Anthologies tend to reflect their editors’ whims and leanings. Their content may be broad or narrow in scope, quirky or far-reaching.

In “Pop Fic Review,” editors Hannah Strom-Martin and Erin Underwood readily admit that their big-tent approach welcomed entries that aren’t technically even fiction. As a result, the book’s title only hints at the range of material inside: short stories and essays, poetry, even a short play.

Yet the “pop” part of the equation is undeniable. These stories include vampires and zombies; drifters, grifters and ex-cons; ghosts, sirens, celebs and a host of otherwise colorful characters.

What truly binds this collection, though, is the common thread among its contributors: All have ties to the esteemed Stonecoast MFA program in Creative Writing at the University of Southern Maine.

Of the 21 authors, nearly all are alumni or faculty, such as best-selling horror novelist Nancy Holder, acclaimed poet Patricia Smith and Hugo Award-winning sci-fi writer James Patrick Kelly.

Some of the strongest material in this slim volume, though, comes from writers who are less celebrated. Linda K. Sienkiewicz, for instance, isn’t exactly a household name. Yet her short story, “Family Secrets,” is a gem of comic action and pacing, with a handful of characters, one shadier than the next.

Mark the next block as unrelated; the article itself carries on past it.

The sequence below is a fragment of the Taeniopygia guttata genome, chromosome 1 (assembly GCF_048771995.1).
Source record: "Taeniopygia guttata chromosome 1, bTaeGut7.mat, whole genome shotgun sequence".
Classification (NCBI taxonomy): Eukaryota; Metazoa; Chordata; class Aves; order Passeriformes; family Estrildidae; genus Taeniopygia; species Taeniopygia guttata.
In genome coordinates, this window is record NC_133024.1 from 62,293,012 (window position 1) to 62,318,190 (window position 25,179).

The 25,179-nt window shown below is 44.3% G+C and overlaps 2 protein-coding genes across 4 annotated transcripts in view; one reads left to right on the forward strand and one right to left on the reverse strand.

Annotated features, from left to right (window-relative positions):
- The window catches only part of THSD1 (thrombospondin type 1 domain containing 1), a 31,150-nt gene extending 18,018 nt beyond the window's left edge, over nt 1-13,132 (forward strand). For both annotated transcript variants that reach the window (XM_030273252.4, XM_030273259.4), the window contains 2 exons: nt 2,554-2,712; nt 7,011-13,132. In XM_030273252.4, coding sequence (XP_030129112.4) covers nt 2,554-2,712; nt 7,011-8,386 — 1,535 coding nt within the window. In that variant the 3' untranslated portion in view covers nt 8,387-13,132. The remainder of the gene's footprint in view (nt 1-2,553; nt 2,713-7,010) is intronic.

“I’m certain Sylvester is only after what (or who) my beer-barrel-gut stepdad cemented under the new patio a month before he was gunned down in a supposed carjacking,” Sienkiewicz writes. “I say supposed because the crooks left the car behind.”

As the title suggests, this gritty story deals with concealment, not to mention surprise.

Or consider the darkly modern “Orbs” by Jeff Kass about the addictive and illusory nature of video games. The story’s protagonist, Edward, is a programmer trapped in the mindset of the gaming world.

“Edward lets his game-clients believe there’s an ultimate rush out there — an orb of undrainable force that will let them command their every desire. Yet no such orb exists,” Kass writes. “The quest is eternally fruitless and, therefore, never-ending. It’s a bait-and-switch deal, sure, but so what? It’s the journey that matters.”

Other notable works include Helen Peppe’s winsome ghost story “Where’s Margaret?” and Scott Wolven’s “Jockamo,” a taut and brooding post-Katrina tale of troubled strangers on a collision course. Sprinkled throughout the book is an assortment of poems that are like line drawings in an art show. Their leanness and brevity serve as counterpoints to the book’s mainstays.

For readers, the rewards of a collection like this come from the discovery of new authors or new pieces by writers whose work we already admire. Although the book is, at times, uneven, its sheer variety saves the day.

As with any smorgasbord, some entries are more flavorful than others. In that sense, this anthology works best as a tasting menu. 

Joan Silverman is a Kennebunk freelance writer.